acotrel wrote:I wonder where they got the pistons for the Aerial Arrow? In those days a few pistons were forged, most were cast. The Japanese developed the machine which spun cast then forged the two stroke pistons, so that the grain flow was better, and they did not seize so easily. I'm amazed that the Arrow was so fast without doing a number on itself. The bike which made me laugh was the Greeves which had a big piston diameter, also they intially used GP carbies with big velocity stacks. After the stack fell off and the bike actually revved out they found themselves with a much quicker bike. One of the guys who started historic racing in Australia smashed the shit out of himself when a Greeves seized in a corner. When Jack Findlay was racing the aircooled TR500, Suzuki lent him a couple of their good pistons, then took them back after he won the GP.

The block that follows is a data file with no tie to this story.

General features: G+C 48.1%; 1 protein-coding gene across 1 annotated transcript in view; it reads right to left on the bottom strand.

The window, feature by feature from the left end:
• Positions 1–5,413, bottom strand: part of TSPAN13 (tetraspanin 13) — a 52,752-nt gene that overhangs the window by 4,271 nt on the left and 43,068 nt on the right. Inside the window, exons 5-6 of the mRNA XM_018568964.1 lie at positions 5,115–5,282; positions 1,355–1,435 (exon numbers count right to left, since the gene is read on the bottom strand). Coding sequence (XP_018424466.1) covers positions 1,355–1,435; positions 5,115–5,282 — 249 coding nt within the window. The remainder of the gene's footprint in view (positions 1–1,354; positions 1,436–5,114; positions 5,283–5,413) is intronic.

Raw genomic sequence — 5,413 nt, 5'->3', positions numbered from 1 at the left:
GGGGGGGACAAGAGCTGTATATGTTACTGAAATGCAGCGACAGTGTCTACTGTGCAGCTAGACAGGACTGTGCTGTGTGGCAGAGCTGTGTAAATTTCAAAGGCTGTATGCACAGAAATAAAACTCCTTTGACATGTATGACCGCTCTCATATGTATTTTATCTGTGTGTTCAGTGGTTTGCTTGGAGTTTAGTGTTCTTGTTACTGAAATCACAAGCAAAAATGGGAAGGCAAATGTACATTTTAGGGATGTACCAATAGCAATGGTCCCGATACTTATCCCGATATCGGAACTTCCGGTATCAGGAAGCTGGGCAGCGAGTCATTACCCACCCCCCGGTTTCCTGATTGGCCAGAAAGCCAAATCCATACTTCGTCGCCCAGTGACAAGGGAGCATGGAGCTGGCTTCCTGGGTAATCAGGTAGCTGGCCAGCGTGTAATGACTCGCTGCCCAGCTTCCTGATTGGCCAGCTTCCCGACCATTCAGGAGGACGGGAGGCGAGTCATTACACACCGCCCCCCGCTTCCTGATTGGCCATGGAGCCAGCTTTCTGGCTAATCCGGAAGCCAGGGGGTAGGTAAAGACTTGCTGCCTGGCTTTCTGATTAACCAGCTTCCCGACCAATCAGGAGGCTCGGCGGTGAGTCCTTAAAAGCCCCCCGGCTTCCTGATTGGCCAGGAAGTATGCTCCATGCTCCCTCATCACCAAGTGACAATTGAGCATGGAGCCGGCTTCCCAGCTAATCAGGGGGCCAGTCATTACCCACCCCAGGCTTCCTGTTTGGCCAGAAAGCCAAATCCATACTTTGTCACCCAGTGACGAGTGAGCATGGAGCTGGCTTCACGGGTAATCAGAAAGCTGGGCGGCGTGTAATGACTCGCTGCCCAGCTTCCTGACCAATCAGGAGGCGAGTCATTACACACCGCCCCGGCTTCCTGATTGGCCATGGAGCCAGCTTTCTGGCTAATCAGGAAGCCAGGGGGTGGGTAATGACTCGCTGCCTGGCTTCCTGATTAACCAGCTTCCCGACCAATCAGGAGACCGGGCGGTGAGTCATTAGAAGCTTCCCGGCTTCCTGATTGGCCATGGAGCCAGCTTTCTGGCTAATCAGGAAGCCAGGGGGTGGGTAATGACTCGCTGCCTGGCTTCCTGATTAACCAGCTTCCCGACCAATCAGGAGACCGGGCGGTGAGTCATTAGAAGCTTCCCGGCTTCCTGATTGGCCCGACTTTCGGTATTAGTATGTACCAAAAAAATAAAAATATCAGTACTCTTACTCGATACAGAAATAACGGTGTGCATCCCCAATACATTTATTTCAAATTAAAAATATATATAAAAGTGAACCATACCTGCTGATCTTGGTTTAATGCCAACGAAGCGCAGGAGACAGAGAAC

They probably run the 2 strokes with extra piston/bore otherwise known as race clearance, a bigger ring gap and a mixture of Castrol R in the gas tank. T being air cooled, they would have still suffered the odd engine seizure